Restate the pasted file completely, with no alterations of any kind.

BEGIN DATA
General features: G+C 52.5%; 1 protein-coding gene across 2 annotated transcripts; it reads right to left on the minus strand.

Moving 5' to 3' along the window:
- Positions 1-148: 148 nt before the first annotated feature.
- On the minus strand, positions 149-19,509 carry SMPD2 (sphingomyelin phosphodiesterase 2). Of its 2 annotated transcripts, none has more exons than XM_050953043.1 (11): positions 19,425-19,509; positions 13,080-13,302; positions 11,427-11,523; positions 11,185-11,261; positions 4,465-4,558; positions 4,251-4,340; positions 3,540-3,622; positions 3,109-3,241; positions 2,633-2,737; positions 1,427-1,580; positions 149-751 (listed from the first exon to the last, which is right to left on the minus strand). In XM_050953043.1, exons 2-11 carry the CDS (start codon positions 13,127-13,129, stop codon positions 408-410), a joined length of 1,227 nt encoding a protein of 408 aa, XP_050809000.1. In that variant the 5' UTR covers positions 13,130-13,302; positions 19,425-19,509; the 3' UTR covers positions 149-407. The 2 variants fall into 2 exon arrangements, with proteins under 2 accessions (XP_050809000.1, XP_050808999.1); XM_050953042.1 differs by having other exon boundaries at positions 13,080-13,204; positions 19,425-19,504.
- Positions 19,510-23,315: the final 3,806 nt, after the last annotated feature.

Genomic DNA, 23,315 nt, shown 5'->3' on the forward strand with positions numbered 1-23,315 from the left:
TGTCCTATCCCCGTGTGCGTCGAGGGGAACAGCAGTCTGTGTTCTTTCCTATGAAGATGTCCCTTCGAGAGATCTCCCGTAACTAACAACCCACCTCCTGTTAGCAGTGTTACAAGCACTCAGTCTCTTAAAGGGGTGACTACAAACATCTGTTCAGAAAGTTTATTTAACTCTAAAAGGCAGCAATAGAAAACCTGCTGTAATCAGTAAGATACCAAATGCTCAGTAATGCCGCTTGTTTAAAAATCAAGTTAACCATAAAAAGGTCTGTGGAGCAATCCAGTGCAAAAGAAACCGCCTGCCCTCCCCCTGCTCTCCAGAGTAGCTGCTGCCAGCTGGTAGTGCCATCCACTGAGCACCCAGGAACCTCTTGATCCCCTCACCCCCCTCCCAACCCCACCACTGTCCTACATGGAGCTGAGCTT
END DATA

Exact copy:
General features: G+C 52.5%; 1 protein-coding gene across 2 annotated transcripts; it reads right to left on the minus strand.

Moving 5' to 3' along the window:
- Positions 1-148: 148 nt before the first annotated feature.
- On the minus strand, positions 149-19,509 carry SMPD2 (sphingomyelin phosphodiesterase 2). Of its 2 annotated transcripts, none has more exons than XM_050953043.1 (11): positions 19,425-19,509; positions 13,080-13,302; positions 11,427-11,523; positions 11,185-11,261; positions 4,465-4,558; positions 4,251-4,340; positions 3,540-3,622; positions 3,109-3,241; positions 2,633-2,737; positions 1,427-1,580; positions 149-751 (listed from the first exon to the last, which is right to left on the minus strand). In XM_050953043.1, exons 2-11 carry the CDS (start codon positions 13,127-13,129, stop codon positions 408-410), a joined length of 1,227 nt encoding a protein of 408 aa, XP_050809000.1. In that variant the 5' UTR covers positions 13,130-13,302; positions 19,425-19,509; the 3' UTR covers positions 149-407. The 2 variants fall into 2 exon arrangements, with proteins under 2 accessions (XP_050809000.1, XP_050808999.1); XM_050953042.1 differs by having other exon boundaries at positions 13,080-13,204; positions 19,425-19,504.
- Positions 19,510-23,315: the final 3,806 nt, after the last annotated feature.

Genomic DNA, 23,315 nt, shown 5'->3' on the forward strand with positions numbered 1-23,315 from the left:
TGTCCTATCCCCGTGTGCGTCGAGGGGAACAGCAGTCTGTGTTCTTTCCTATGAAGATGTCCCTTCGAGAGATCTCCCGTAACTAACAACCCACCTCCTGTTAGCAGTGTTACAAGCACTCAGTCTCTTAAAGGGGTGACTACAAACATCTGTTCAGAAAGTTTATTTAACTCTAAAAGGCAGCAATAGAAAACCTGCTGTAATCAGTAAGATACCAAATGCTCAGTAATGCCGCTTGTTTAAAAATCAAGTTAACCATAAAAAGGTCTGTGGAGCAATCCAGTGCAAAAGAAACCGCCTGCCCTCCCCCTGCTCTCCAGAGTAGCTGCTGCCAGCTGGTAGTGCCATCCACTGAGCACCCAGGAACCTCTTGATCCCCTCACCCCCCTCCCAACCCCACCACTGTCCTACATGGAGCTGAGCTT